Someone knocks on the window, and Benjamin says, “That’ll be Tom.” Ren meets him at the door and is stunned to see Brom and Ichy, standing before him “wet, shivering, and frightened nearly out of their minds.” Tom shoves the twins into the house, declaring that “we’re a family at last.” The boys frantically hurry away from Tom, and Ren reflects that “they looked like beggars, their shirts torn, their pants too small, their jackets threadbare and full of holes.” Benjamin is yelling at Tom, asking what he was thinking. Tom, who is drunk, falls into a chair. Ren begins to wonder how Father John could have let the twins go with such a person, but remembers that no family would ever adopt them because everyone believes twins bring bad luck. Father John gave up Brom and Ichy with as much ease as he had given up Ren. Tom tells Benjamin that he brought the twins because they are Ren’s fellows, and “a boy needs his fellows.” Benjamin wants to send them back immediately, but Tom says that he is their father. Benjamin walks over to Brom and Ichy and seems to realize for the first time that they are twin brothers. He says that bad luck will surely follow them now. Ren takes Brom and Ichy into the bedroom. They have been crying, and he believes that they look even younger than when he last saw them. Brom says that Tom told them that he was bringing them to Ren, and that he ordered them to call him papa, saying that he would strangle them if they did not. Ichy asks Ren if he believes that Tom would actually strangle them. Ren thinks about what Mrs. Sands would do in a situation like this. He brings them water so they can wash up and retrieves some nightgowns and quilts from her bedroom. After the boys are clean and in bed, they continue telling him about what Tom did. He took away their rocks and told them that Father John was “a cheat” and that God does not really exist. Suddenly, the mattress begins to shake and shift as Dolly rolls over in his sleep.

The boys look under the bed and ask where Dolly came from, but Ren only says they found him “on the road.” The boys can hear Benjamin and Tom fighting downstairs, and the twins tell Ren that “this isn’t what we thought it would be like at all.” They wonder if Tom might take them back to Saint Anthony’s and if Ren could go with them. Ren thinks about his old life at Saint Anthony’s and then remembers the letter he wrote but did not send to Brom and Ichy. He realizes that the letter is exactly what the boys need right now—“good news.” He shows off his clothes and brags about how well Mrs. Sands takes care of him, including giving him as many helpings of food as he can eat. He tells them about going to bars, drinking whiskey, and staying up all night if he wants to. He brings in some of the wooden toys from Mrs. Sands’s room and the boys are delighted as “all the fear and exhaustion left [their] faces.” Ren watches them play make-believe with the toys, but does not join in. He thinks about the broken toy soldier they used to share at Saint Anthony’s. It is still at the bottom of the well, and no one knows about it except the three of them. Ichy puts on an oversized moon mask, straining to look at himself in the mirror while Brom pretends to sail the little Viking ships across the quilts that he had arranged so they are like ocean waves. There is “a storm ahead, a tidal wave coming,” and he lifts the edge of the sheet “and sent all the ships rolling.”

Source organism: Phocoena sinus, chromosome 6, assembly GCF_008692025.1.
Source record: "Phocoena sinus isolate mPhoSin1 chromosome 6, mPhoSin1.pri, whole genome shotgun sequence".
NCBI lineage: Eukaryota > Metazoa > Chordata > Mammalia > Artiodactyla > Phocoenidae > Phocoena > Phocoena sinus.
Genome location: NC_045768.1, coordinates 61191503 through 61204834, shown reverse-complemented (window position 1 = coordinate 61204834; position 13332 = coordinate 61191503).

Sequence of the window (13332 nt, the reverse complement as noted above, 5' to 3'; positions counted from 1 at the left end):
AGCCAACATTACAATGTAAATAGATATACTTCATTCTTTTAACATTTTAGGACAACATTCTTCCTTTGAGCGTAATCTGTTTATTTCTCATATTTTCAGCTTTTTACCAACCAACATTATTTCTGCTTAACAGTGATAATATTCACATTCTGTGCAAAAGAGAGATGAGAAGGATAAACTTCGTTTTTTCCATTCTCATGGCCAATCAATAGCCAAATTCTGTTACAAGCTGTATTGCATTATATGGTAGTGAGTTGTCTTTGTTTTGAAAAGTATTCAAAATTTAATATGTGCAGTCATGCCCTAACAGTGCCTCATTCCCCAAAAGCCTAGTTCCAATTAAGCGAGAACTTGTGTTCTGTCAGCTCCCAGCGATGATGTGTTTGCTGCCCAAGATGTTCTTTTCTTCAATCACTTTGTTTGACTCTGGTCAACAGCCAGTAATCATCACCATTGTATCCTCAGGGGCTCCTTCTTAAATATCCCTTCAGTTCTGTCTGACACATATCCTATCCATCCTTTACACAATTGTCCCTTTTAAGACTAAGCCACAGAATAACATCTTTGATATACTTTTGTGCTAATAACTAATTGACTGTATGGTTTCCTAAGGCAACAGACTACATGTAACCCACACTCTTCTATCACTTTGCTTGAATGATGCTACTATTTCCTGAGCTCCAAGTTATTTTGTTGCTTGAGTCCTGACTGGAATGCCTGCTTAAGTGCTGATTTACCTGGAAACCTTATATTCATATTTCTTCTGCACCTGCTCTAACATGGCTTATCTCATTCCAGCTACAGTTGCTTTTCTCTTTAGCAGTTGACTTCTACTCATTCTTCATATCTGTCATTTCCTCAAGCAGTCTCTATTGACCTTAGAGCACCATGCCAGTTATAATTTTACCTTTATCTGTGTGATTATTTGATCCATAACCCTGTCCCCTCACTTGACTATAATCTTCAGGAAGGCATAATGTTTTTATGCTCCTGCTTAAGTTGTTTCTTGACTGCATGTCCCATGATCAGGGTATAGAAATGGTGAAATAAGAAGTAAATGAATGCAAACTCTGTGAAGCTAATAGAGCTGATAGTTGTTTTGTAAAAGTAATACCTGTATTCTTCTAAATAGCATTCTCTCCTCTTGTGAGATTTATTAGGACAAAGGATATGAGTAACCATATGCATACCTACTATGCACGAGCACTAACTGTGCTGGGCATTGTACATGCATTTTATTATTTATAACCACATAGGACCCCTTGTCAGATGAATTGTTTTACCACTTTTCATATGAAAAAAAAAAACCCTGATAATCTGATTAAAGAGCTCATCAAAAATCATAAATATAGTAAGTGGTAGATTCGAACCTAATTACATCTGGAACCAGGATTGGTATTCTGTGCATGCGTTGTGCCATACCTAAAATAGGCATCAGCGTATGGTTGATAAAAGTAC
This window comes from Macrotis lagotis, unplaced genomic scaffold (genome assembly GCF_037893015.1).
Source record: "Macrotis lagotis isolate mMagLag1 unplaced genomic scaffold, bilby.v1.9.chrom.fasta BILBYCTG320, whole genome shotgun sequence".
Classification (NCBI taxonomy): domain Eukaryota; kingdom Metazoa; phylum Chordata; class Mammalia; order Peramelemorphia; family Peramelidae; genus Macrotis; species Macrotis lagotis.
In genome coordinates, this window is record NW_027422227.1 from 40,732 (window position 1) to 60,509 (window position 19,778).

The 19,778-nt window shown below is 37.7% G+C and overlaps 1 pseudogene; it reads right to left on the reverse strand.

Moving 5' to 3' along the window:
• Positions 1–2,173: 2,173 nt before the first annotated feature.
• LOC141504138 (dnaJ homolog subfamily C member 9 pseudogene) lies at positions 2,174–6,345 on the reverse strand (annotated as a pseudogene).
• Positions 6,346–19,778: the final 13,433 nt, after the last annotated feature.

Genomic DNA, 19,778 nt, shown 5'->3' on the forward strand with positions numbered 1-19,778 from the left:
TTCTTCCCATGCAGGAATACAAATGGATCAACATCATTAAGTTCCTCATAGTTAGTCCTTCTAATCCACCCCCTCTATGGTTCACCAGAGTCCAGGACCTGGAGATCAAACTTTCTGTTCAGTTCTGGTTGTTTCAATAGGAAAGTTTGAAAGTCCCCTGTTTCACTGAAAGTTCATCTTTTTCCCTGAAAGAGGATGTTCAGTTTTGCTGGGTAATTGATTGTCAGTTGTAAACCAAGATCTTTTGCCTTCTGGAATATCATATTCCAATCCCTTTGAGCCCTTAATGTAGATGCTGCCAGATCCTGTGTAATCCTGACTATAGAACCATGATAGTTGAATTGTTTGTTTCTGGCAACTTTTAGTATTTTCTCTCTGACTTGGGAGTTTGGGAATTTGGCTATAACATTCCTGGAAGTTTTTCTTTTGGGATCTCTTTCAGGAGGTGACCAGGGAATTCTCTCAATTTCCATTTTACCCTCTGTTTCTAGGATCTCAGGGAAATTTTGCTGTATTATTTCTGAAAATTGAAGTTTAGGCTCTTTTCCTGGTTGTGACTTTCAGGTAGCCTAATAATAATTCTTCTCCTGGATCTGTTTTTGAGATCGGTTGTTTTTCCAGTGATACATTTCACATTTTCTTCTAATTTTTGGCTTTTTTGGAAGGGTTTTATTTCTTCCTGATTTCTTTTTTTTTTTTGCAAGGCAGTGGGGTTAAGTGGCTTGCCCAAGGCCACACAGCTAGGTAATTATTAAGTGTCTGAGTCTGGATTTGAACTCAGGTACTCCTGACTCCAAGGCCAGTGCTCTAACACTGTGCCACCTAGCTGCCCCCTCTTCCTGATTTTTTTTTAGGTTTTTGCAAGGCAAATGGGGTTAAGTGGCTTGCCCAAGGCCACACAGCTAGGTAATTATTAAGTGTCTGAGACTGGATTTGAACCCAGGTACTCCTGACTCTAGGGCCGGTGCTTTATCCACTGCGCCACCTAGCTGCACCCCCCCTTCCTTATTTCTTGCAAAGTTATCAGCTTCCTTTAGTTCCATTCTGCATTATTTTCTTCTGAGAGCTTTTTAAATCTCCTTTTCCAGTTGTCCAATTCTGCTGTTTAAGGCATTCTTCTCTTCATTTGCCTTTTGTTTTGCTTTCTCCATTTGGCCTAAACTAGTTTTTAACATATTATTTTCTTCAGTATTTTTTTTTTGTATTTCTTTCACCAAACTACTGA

Analysis

Benjamin’s character continues to develop as he tries to teach Ren about the dangers of helping others. He inadvertently reveals his personal reasons for treating people like commodities from which to extract value; “men who don’t feel anything anymore” seem to have caused him personal harm, as suggested by the specific list of horrific offenses that these types of men are capable of committing. Benjamin reveals that he cares about Ren, though he does not appear willing to admit that compassion may have factored into his decision to adopt him from Saint Anthony’s. Benjamin’s continued character development subtly complicates the novel’s theme of commodified bodies by implying that some people who are guilty of dehumanizing others for personal gain do so for survival and not greed.

The novel’s concern with family, particularly the mother’s role as chief caretaker, takes center stage when Tom impulsively adopts Brom and Ichy. While Tom explains that he brought the twins because Ren needs his “fellows,” it is clear that Tom also wants to assemble a family for himself. He forces the boys to call him papa by threatening to strangle them if they do not obey, and he explicitly tells Benjamin that they are a “family now” after Benjamin demands the boys be returned to Saint Anthony’s.

By piecing together a motherless family, Tom excludes women from the domestic sphere in the way 19th-century American society excluded women from the public sphere: by devaluing their roles and making them irrelevant. The Good Thief depicts a newly-industrialized Western world that tolerates women only insofar as they can further the agendas of enterprising men. Mr. McGinty’s mousetrap factory, which appears to be operated solely by homely unmarried girls, reflects this quasi-tolerance, as does Doctor Milton’s hospital that is run by the overworked Sisters of Charity. Women who appear to earn money from their own enterprises, whether prostitution or boarding houses, are still chained to their work by men. Even Mrs. Sands cannot leave, because she must take care of her brother, whose inability to work is entirely due to social prejudice and hatred. The backbreaking labor of women is rarely valued in a society that prioritizes commerce, efficiency, and mass production over the domestic spheres in which women were trapped for centuries.